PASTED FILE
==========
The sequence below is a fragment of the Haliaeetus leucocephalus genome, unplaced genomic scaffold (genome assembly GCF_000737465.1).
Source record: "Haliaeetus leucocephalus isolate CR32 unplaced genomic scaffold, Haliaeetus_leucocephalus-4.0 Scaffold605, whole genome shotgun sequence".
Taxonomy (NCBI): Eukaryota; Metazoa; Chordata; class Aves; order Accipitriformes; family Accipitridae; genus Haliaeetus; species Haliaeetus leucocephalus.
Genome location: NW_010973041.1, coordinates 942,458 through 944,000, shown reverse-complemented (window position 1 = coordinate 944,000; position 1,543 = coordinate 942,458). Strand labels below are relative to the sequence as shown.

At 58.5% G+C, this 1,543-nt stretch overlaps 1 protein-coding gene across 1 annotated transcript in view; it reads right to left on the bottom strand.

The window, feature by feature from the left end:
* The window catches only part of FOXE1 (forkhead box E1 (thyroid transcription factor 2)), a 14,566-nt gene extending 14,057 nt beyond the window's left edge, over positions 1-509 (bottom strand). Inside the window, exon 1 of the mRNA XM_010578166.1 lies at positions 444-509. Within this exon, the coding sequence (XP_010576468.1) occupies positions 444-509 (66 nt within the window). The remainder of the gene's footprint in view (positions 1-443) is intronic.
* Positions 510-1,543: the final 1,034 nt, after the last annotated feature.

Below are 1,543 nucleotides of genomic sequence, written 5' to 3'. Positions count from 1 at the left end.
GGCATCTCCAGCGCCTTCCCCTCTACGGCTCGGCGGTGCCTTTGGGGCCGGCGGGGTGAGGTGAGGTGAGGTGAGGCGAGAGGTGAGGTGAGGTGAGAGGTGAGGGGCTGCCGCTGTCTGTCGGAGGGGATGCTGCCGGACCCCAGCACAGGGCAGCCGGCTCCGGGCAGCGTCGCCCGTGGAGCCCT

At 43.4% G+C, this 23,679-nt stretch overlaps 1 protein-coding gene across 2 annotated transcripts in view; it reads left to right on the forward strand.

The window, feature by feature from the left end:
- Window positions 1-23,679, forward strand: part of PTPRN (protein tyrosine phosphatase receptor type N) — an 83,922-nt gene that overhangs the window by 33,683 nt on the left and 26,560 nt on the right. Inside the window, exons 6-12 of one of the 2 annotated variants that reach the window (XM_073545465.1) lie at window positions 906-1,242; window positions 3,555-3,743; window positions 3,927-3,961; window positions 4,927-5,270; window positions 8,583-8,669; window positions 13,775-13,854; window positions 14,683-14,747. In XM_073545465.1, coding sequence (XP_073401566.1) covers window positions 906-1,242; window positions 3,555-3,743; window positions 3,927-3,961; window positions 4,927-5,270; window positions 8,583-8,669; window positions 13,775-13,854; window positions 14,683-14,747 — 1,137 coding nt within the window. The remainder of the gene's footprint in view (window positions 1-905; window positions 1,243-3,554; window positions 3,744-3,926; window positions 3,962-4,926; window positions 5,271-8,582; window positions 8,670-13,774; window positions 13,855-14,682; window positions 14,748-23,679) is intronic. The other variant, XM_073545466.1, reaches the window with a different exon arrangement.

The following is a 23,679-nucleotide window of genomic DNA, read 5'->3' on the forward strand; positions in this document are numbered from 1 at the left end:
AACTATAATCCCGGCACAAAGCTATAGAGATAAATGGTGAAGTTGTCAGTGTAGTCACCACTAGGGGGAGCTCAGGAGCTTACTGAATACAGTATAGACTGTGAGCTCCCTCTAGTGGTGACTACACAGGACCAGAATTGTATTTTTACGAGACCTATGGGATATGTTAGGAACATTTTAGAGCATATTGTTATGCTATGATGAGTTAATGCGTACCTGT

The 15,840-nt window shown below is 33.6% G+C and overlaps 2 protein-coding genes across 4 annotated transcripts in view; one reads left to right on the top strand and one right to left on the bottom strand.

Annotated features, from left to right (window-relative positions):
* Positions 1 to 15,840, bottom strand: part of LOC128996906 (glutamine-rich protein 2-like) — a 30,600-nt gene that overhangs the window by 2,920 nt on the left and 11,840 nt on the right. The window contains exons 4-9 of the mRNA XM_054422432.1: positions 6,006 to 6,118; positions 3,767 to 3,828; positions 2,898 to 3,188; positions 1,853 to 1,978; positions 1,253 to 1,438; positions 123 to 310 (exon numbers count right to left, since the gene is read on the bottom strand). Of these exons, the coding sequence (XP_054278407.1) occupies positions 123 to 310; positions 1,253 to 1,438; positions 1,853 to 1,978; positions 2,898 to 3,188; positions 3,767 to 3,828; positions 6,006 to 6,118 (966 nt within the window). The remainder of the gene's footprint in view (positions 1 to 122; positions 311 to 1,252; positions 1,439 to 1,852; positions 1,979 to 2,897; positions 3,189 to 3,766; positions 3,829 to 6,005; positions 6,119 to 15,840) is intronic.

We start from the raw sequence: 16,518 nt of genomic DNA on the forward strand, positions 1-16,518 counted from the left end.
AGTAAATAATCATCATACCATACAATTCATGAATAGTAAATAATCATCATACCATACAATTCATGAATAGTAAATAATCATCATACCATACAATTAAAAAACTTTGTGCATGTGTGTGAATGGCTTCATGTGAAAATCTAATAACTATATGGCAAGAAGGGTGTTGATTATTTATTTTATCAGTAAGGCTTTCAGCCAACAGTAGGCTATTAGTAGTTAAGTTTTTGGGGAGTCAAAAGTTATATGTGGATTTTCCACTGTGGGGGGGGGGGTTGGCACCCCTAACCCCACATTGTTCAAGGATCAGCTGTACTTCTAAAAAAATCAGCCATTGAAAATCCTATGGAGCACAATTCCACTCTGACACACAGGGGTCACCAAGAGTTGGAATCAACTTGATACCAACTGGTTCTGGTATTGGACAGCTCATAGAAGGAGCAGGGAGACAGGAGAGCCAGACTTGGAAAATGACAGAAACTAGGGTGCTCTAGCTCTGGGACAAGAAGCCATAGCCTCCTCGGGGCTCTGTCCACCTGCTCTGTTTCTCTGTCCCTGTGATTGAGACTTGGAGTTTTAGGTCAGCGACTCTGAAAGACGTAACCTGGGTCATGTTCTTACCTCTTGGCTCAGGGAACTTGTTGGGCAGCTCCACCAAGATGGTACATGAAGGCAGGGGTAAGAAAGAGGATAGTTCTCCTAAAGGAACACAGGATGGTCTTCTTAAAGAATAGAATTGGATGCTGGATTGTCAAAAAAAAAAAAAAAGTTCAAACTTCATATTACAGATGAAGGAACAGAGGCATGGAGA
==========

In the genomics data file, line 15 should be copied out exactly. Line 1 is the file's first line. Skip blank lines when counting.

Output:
AACTATAATCCCGGCACAAAGCTATAGAGATAAATGGTGAAGTTGTCAGTGTAGTCACCACTAGGGGGAGCTCAGGAGCTTACTGAATACAGTATAGACTGTGAGCTCCCTCTAGTGGTGACTACACAGGACCAGAATTGTATTTTTACGAGACCTATGGGATATGTTAGGAACATTTTAGAGCATATTGTTATGCTATGATGAGTTAATGCGTACCTGT